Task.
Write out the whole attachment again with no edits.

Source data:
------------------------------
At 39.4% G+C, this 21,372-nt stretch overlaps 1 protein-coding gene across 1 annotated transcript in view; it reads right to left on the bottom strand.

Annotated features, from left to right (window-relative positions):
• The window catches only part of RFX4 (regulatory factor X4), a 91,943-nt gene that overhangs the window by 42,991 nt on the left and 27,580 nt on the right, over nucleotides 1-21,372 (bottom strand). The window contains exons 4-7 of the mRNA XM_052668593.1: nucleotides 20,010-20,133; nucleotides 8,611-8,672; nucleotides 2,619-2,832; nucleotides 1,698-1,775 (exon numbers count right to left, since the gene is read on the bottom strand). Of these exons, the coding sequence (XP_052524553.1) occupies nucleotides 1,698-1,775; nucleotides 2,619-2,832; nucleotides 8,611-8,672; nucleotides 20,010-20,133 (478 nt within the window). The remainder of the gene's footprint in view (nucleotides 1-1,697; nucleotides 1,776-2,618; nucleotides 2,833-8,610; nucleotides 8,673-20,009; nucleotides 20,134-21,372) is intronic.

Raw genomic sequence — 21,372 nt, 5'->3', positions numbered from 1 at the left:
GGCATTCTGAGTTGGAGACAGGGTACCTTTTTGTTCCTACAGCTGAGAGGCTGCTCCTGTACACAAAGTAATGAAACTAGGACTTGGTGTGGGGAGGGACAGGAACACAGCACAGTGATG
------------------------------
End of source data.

At 39.4% G+C, this 21,372-nt stretch overlaps 1 protein-coding gene across 1 annotated transcript in view; it reads right to left on the bottom strand.

Annotated features, from left to right (window-relative positions):
• The window catches only part of RFX4 (regulatory factor X4), a 91,943-nt gene that overhangs the window by 42,991 nt on the left and 27,580 nt on the right, over nucleotides 1-21,372 (bottom strand). The window contains exons 4-7 of the mRNA XM_052668593.1: nucleotides 20,010-20,133; nucleotides 8,611-8,672; nucleotides 2,619-2,832; nucleotides 1,698-1,775 (exon numbers count right to left, since the gene is read on the bottom strand). Of these exons, the coding sequence (XP_052524553.1) occupies nucleotides 1,698-1,775; nucleotides 2,619-2,832; nucleotides 8,611-8,672; nucleotides 20,010-20,133 (478 nt within the window). The remainder of the gene's footprint in view (nucleotides 1-1,697; nucleotides 1,776-2,618; nucleotides 2,833-8,610; nucleotides 8,673-20,009; nucleotides 20,134-21,372) is intronic.

Raw genomic sequence — 21,372 nt, 5'->3', positions numbered from 1 at the left:
GGCATTCTGAGTTGGAGACAGGGTACCTTTTTGTTCCTACAGCTGAGAGGCTGCTCCTGTACACAAAGTAATGAAACTAGGACTTGGTGTGGGGAGGGACAGGAACACAGCACAGTGATG